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    Review: Once provides a stripped back, passionate and simplistic evening at the Phoenix Theatre

    Andrew Tomlins reviews Once at the Phoenix Theatre

    Boy meets girls. Will they get together? Think you’ve seen it all before?  Actually, you probably haven’t. Adapted from the low budget, independent Irish film which went on to win an Oscar, Once provides a very different and unique theatrical experience.

    If you arrive at the theatre early enough you are invited to buy a drink from the on-stage bar (the only on-stage bar in the West End) while the cast put on a lively, high energy pre-show. Once is a story of friendship and love, the musical follows an Irish busker who earns a living by fixing hoovers and a straight talking Czech single mother. The pair develop a bond through their mutual love of music and together they write songs, but it’s unclear as to where their relationship is leading to.

    Once is a very brave new musical. The set stays the same, very few props are used, there are few costume changes and the cast rarely leave the stage. This means the show simply relies on the talent of its cast and the power of its music. In places this works. Once is a show which divides opinions – some think it’s the most beautiful piece of theatre they have ever seen while others simply do not get it. Personally I’m somewhere in the middle.

    I adore the simplistic design and that that cast sit around the edge of the stage throughout. There is no orchestra, the cast double up as musicians and when they play together the result is unbelievable. The chemistry and trust between the entire company is out of this world. At a glance Bob Crowley’s design appears simplistic, but is actually very detailed.

    The cast is lead by Zrinka Cvitešić (Girl) and Declan Bennett (Guy) who both give very passionate performances. Although I loved their portrayals of the roles, I found the writing frustrating in places and at times I didn’t really care if the pair got together or not. Declan Bennett is an extremely gifted musician. At times he goes full out while he is also not afraid to hold back. The variation provides some very special moments. I love the tone of Zrinka’s voice, it’s not theatrical at all which is very refreshing. She also steals most of the laughs, giving a very comical performance.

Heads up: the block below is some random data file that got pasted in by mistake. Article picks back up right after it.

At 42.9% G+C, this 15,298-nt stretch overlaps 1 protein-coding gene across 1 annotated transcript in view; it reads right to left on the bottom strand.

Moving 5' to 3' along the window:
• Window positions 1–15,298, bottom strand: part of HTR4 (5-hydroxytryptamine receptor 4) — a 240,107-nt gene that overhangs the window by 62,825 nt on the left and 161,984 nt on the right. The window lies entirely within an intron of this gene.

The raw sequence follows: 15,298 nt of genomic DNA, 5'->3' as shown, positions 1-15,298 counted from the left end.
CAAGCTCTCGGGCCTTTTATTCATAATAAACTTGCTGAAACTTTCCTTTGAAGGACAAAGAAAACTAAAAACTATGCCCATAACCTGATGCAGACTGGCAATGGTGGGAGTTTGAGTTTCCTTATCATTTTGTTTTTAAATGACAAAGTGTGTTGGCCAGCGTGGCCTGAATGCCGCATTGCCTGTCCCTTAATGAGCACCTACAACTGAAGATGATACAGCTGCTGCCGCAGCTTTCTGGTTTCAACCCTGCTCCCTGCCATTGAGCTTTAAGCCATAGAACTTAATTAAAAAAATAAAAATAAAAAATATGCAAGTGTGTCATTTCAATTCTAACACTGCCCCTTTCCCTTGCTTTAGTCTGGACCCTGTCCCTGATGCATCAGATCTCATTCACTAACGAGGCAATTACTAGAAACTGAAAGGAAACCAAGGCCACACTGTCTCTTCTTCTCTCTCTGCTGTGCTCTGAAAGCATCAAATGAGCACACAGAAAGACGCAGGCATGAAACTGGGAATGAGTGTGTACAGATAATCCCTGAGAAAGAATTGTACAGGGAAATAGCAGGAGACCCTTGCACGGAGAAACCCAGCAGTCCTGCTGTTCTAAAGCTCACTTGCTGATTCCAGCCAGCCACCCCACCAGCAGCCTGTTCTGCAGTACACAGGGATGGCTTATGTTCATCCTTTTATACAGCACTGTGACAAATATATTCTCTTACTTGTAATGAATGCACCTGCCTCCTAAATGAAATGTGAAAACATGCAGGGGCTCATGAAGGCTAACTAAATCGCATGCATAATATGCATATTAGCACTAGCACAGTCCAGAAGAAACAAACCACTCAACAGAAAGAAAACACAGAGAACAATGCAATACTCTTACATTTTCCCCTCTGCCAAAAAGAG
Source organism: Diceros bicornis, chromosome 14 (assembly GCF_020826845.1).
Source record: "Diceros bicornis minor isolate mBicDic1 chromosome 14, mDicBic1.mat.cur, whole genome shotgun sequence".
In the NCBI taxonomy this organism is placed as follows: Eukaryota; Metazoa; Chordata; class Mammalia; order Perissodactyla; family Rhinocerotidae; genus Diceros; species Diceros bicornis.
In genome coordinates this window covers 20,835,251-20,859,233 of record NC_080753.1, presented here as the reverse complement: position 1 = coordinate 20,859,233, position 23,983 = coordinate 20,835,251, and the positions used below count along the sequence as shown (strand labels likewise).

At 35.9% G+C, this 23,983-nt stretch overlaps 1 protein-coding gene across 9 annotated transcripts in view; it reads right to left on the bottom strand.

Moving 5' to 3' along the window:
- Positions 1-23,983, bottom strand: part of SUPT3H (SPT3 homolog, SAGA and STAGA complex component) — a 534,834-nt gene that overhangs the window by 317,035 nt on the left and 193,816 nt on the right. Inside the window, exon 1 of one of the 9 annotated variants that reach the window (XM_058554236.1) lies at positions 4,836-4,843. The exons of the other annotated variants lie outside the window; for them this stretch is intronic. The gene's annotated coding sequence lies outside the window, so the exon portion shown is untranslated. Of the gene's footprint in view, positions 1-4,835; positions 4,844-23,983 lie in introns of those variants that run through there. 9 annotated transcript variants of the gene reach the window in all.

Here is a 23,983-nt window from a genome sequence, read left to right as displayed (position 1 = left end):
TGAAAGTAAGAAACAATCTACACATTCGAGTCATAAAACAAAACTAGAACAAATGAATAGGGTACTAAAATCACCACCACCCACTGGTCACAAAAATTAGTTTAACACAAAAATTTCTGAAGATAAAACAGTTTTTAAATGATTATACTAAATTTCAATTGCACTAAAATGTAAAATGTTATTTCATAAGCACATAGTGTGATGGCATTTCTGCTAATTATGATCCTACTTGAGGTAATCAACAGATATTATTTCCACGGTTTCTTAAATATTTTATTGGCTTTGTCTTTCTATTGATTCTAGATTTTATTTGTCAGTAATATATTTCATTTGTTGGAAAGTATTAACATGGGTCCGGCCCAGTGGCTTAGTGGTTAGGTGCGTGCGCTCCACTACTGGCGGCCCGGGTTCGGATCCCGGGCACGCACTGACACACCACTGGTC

The stand-out moment comes towards the start of the show when the leads perform Once’s signature song ‘Fallowing Slowly’, which is also reprised as the musical concludes. The lyrics and instrumentation are absolutely mesmerising and almost put me into some sort of trance. The other stand-out moment is an acapella number performed during the second act which is, without doubt, the most beautiful and calming two minutes of theatre I have ever seen. The gentle choreography is hypnotising.

    Not all of the vocal performances were consistently perfect, but in some ways it didn’t really matter because every song is sung from deep within. While some people were left in tears, I do not find Once moving. There is something about the relationship between ‘Guy’ and ‘Girl’ which I do not find believable; I just didn’t connect with either of the characters. The cast are beyond talented and I love the rawness of the piece. Once is performed with style and we need more shows in the West End like Once taking everything back to basics.  

     

    Reviewed by Andrew Tomlins

    Reviewed on Tuesday 15th October 2013
    Once is currently booking at the Phoenix Theatre until 31st May 2014. 



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